$276,100 x 5% = $13,805
(c) Current liability:
Pension Contributions Payable ($13,805 x 2)

$ 27,610

This assumes amounts for previous months were remitted


as required each month. At December 31, 2014 all that
remains payable is the amount withheld from employees in
December and the required employer matching amount.

EXERCISE 19-2
(a) Pension Expense............................................... 135,000
([$2,000 x 40] + [$1,000 x 55]) = $135,000
(b) Pension Expense............................................... 135,000
Employee Pension Contributions Payable
35,000
Cash..........................................................
170,000
Employer portion: ([$2,000 x 40] + [$1,000 x 55]) = $135,000
Employee contribution: ([$2,000 x 10] + [$1,000 x 15]) = $35,000
(the $35,000 would have been included as a payable at the time
that the related Salaries and Wages Expense was calculated).

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EXERCISE 19-3 (15-20 minutes)


(a) Defined benefit obligation, 1/1/14
Interest cost ($2,000,000 x 10%)
Current service cost
Past service cost
Benefits paid out
DBO, 12/31/14

$2,000,000
200,000
225,000
25,000
(100,000)
$2,350,000

(b) Plan assets, 1/1/14


Actual return on plan assets
Contributions
Benefits paid out
Plan assets, 12/31/14

$1,600,000
160,000
262,500
(100,000)
$1,922,500

(c) Pension expense 2014:


Current service cost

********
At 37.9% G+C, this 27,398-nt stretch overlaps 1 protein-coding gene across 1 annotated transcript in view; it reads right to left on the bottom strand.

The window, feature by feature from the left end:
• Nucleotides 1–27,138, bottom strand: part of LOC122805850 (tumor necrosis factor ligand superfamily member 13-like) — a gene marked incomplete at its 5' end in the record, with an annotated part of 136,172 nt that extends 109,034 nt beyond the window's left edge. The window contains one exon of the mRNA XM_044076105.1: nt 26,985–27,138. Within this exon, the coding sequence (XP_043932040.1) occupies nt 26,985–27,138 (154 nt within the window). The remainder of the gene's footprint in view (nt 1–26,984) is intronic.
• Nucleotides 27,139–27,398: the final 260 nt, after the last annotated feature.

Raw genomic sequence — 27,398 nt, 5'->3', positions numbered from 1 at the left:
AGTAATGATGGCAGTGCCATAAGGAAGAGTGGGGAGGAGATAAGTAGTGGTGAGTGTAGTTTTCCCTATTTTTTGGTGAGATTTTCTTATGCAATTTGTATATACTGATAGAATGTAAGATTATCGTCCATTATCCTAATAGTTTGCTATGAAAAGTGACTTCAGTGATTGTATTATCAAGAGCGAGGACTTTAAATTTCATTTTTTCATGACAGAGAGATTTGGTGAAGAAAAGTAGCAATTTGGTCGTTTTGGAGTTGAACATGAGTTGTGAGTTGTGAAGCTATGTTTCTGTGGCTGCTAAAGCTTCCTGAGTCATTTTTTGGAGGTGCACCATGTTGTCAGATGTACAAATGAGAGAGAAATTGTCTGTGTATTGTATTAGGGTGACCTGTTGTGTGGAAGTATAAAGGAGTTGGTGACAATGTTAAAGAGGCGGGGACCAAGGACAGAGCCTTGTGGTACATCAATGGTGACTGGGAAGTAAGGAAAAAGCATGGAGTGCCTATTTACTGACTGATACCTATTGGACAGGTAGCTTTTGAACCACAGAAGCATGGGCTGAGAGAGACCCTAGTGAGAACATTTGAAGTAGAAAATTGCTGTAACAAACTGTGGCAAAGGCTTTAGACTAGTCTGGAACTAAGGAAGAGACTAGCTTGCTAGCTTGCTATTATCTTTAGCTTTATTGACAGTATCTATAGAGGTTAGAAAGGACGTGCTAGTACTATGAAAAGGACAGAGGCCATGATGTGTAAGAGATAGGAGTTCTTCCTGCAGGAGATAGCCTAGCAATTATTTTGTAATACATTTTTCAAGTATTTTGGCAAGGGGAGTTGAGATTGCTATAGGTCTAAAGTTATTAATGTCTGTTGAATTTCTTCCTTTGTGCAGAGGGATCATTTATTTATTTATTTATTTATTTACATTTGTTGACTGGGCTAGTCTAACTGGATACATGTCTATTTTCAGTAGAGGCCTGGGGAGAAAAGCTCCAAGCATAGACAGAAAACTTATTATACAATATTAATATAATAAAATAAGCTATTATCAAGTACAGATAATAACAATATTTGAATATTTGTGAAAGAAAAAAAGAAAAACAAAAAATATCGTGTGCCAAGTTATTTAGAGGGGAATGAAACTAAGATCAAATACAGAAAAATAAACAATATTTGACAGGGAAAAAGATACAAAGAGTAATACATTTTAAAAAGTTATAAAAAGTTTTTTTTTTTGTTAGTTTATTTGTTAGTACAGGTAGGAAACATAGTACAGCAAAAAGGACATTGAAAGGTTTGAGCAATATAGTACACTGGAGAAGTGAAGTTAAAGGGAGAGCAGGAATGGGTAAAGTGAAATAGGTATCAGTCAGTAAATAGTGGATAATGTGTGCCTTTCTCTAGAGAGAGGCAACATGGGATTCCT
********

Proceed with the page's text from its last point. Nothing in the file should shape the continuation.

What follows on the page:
Interest cost on DBO ($2,000,000 x 10%)
Actual return on plan assets
Past service cost
Pension expense for 2014

$225,000
200,000
(160,000)
25,000
$290,000

(d) Pension Expense.......................................... 290,000


Net Defined Benefit Liability/Asset......
290,000
Net Defined Benefit Liability/Asset.............. 262,500
Cash.........................................................
262,500
(e) Net defined benefit liability/(asset), 1/1/14
Contributions
Pension expense
Net defined benefit liability/(asset), 12/31/14

$ 400,000
(262,500)
290,000
$ 427,500

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Alternatively, the amount could also be reconciled as follows:


Defined benefit obligation
)
Plan assets at fair value
DBO in excess of plan assets (funded status) or
Net defined benefit (liability)/asset
)

$(2,350,000
1,922,500

$(427,500

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EXERCISE 19-4 (15-25 minutes)


(a)

Rebek Corporation
Pension Work Sheet2014
General Journal Entries
Annual
Net Def.
Pension
Benefit
Expense
Cash
Liab/Asset
Balance, 01/01/2014
Service cost
*Interest cost
Actual return
Past service cost
Contributions
Benefits paid
Journal entry
Balance, 01/31/2014
*

400,000 Cr.
225,000 Dr.
200,000 Dr.
160,000 Cr.
25,000 Dr.
000,000 Dr.
290,000 Dr.